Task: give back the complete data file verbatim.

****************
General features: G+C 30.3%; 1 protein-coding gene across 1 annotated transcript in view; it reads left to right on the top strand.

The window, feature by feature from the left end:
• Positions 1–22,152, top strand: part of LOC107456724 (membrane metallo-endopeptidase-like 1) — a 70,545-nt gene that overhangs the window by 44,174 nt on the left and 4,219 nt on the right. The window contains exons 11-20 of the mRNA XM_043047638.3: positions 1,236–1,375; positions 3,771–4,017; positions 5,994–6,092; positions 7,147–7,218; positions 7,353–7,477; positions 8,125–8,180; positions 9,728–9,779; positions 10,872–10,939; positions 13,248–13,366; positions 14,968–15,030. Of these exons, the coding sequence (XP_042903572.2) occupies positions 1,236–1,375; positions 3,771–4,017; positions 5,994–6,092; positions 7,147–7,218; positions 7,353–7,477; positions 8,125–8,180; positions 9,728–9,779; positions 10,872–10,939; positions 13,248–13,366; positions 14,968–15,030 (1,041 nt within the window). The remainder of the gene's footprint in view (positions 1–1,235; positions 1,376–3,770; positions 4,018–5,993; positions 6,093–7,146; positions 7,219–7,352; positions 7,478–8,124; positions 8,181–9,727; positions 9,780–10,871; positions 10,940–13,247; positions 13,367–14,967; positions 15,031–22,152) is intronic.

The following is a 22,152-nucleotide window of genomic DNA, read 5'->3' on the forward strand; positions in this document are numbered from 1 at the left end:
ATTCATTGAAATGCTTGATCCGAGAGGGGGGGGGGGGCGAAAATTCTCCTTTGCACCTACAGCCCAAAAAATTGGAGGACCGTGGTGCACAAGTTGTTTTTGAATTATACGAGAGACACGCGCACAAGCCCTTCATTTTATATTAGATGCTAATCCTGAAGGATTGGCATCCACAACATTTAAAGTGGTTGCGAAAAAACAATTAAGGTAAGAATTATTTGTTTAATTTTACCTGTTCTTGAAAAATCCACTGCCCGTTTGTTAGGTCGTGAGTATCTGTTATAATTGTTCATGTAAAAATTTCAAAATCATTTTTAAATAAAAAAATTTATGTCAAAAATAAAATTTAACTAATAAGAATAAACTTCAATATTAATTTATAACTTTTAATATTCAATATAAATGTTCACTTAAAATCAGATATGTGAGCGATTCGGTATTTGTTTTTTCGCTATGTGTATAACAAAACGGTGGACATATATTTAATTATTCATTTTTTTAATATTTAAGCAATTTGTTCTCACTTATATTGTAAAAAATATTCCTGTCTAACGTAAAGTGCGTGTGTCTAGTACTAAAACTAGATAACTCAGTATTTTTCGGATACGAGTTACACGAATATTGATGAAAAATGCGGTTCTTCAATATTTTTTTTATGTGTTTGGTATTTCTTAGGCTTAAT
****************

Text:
General features: G+C 30.3%; 1 protein-coding gene across 1 annotated transcript in view; it reads left to right on the top strand.

The window, feature by feature from the left end:
• Positions 1–22,152, top strand: part of LOC107456724 (membrane metallo-endopeptidase-like 1) — a 70,545-nt gene that overhangs the window by 44,174 nt on the left and 4,219 nt on the right. The window contains exons 11-20 of the mRNA XM_043047638.3: positions 1,236–1,375; positions 3,771–4,017; positions 5,994–6,092; positions 7,147–7,218; positions 7,353–7,477; positions 8,125–8,180; positions 9,728–9,779; positions 10,872–10,939; positions 13,248–13,366; positions 14,968–15,030. Of these exons, the coding sequence (XP_042903572.2) occupies positions 1,236–1,375; positions 3,771–4,017; positions 5,994–6,092; positions 7,147–7,218; positions 7,353–7,477; positions 8,125–8,180; positions 9,728–9,779; positions 10,872–10,939; positions 13,248–13,366; positions 14,968–15,030 (1,041 nt within the window). The remainder of the gene's footprint in view (positions 1–1,235; positions 1,376–3,770; positions 4,018–5,993; positions 6,093–7,146; positions 7,219–7,352; positions 7,478–8,124; positions 8,181–9,727; positions 9,780–10,871; positions 10,940–13,247; positions 13,367–14,967; positions 15,031–22,152) is intronic.

The following is a 22,152-nucleotide window of genomic DNA, read 5'->3' on the forward strand; positions in this document are numbered from 1 at the left end:
ATTCATTGAAATGCTTGATCCGAGAGGGGGGGGGGGGCGAAAATTCTCCTTTGCACCTACAGCCCAAAAAATTGGAGGACCGTGGTGCACAAGTTGTTTTTGAATTATACGAGAGACACGCGCACAAGCCCTTCATTTTATATTAGATGCTAATCCTGAAGGATTGGCATCCACAACATTTAAAGTGGTTGCGAAAAAACAATTAAGGTAAGAATTATTTGTTTAATTTTACCTGTTCTTGAAAAATCCACTGCCCGTTTGTTAGGTCGTGAGTATCTGTTATAATTGTTCATGTAAAAATTTCAAAATCATTTTTAAATAAAAAAATTTATGTCAAAAATAAAATTTAACTAATAAGAATAAACTTCAATATTAATTTATAACTTTTAATATTCAATATAAATGTTCACTTAAAATCAGATATGTGAGCGATTCGGTATTTGTTTTTTCGCTATGTGTATAACAAAACGGTGGACATATATTTAATTATTCATTTTTTTAATATTTAAGCAATTTGTTCTCACTTATATTGTAAAAAATATTCCTGTCTAACGTAAAGTGCGTGTGTCTAGTACTAAAACTAGATAACTCAGTATTTTTCGGATACGAGTTACACGAATATTGATGAAAAATGCGGTTCTTCAATATTTTTTTTATGTGTTTGGTATTTCTTAGGCTTAAT